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Japanese Prints

The Achenbach Foundation for Graphic Arts houses one of the largest and finest collections of Japanese prints in the western United States. Numbering over 3,000 works, it concentrates on the great period of ukiyo-e printmaking from the late eighteenth century until the end of the nineteenth century. A sizeable number of color woodcuts and woodcut-illustrated books by some of the most recognized artists of the ukiyo-e era—such as Harunobu, Utamaro, Hokusai, and Hiroshige—came to the Museums from Carlotta Mabury and Katherine Ball during the early twentieth century. Other donations, including considerable works from Moore S. Achenbach’s personal holdings, have expanded the collection to include fine examples of the many popular ukiyo-e subjects, from actor prints to landscapes, surimono to shunga, helping to establish a basis for this area of collecting.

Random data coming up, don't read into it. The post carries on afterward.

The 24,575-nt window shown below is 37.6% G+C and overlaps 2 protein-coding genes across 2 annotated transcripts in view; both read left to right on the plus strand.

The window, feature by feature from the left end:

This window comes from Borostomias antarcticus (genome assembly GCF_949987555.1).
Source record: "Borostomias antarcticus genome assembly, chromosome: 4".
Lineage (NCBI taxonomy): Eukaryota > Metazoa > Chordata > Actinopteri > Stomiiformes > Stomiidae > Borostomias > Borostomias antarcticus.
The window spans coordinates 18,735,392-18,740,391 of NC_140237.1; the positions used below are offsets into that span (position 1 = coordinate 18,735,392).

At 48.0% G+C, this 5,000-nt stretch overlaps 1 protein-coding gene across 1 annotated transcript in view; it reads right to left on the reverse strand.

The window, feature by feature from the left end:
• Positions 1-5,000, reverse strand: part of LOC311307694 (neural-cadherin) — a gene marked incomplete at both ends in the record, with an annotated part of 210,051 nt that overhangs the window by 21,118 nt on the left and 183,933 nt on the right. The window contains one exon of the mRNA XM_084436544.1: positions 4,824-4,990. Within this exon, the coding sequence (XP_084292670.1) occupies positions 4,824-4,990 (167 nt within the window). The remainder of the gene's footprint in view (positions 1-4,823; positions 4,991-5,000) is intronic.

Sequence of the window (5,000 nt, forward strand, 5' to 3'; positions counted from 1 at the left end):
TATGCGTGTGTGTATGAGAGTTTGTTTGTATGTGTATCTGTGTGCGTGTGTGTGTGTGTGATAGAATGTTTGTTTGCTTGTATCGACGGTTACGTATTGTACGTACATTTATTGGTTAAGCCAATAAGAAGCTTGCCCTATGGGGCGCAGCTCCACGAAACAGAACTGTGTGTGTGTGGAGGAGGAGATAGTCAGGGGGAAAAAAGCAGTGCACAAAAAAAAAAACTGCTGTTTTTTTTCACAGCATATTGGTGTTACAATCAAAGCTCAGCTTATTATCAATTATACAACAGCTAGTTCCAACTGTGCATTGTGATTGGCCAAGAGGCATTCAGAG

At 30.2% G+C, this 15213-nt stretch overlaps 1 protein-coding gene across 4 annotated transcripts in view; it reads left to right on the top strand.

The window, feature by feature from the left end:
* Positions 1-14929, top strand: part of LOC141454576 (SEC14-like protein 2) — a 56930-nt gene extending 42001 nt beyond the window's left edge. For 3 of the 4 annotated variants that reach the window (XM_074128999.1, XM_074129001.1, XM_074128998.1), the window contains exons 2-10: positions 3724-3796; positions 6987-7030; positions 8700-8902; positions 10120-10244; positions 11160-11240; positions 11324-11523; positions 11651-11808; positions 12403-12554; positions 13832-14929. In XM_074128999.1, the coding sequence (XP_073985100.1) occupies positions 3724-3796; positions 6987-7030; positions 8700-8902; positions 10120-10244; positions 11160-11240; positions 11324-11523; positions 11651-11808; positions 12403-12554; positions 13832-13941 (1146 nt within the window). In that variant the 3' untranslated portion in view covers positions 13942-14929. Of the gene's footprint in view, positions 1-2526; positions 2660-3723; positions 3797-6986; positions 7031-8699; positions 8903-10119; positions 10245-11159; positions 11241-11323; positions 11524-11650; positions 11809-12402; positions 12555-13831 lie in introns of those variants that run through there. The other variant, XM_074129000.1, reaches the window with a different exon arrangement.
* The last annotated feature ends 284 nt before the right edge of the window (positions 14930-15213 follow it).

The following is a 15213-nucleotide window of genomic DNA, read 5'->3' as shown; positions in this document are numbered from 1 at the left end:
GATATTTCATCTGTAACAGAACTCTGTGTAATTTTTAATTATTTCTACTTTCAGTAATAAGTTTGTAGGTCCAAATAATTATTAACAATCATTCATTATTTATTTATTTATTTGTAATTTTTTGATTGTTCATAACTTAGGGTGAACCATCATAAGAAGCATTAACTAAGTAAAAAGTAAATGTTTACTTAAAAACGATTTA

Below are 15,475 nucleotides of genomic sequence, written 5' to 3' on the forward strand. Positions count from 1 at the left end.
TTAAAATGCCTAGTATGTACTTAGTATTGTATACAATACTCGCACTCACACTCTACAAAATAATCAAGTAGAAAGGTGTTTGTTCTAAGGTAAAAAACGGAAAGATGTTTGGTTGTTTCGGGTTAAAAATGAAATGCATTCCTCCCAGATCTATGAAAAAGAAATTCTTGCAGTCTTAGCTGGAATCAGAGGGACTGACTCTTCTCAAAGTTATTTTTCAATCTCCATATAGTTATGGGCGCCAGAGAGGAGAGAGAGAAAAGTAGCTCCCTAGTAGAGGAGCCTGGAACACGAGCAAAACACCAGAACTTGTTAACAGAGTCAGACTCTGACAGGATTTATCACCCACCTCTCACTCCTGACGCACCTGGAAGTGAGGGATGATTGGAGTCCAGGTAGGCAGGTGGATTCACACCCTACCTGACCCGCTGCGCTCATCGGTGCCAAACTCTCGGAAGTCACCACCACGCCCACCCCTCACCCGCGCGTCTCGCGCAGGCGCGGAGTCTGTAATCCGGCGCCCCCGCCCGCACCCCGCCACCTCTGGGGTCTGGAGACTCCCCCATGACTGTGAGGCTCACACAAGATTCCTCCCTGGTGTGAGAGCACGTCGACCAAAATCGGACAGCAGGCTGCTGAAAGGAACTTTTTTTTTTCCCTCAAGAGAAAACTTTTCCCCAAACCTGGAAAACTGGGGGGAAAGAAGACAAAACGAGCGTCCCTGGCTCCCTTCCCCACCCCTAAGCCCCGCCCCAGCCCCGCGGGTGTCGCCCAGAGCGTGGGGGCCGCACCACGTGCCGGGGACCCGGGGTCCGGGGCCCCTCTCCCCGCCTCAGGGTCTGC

The Japanese print collection also contains a comprehensive overview of Japanese prints from the sōsaku hanga or “creative print” movement dating from the first half of the twentieth century, including the work of Hide Kawanishi and Kōshirō Onchi.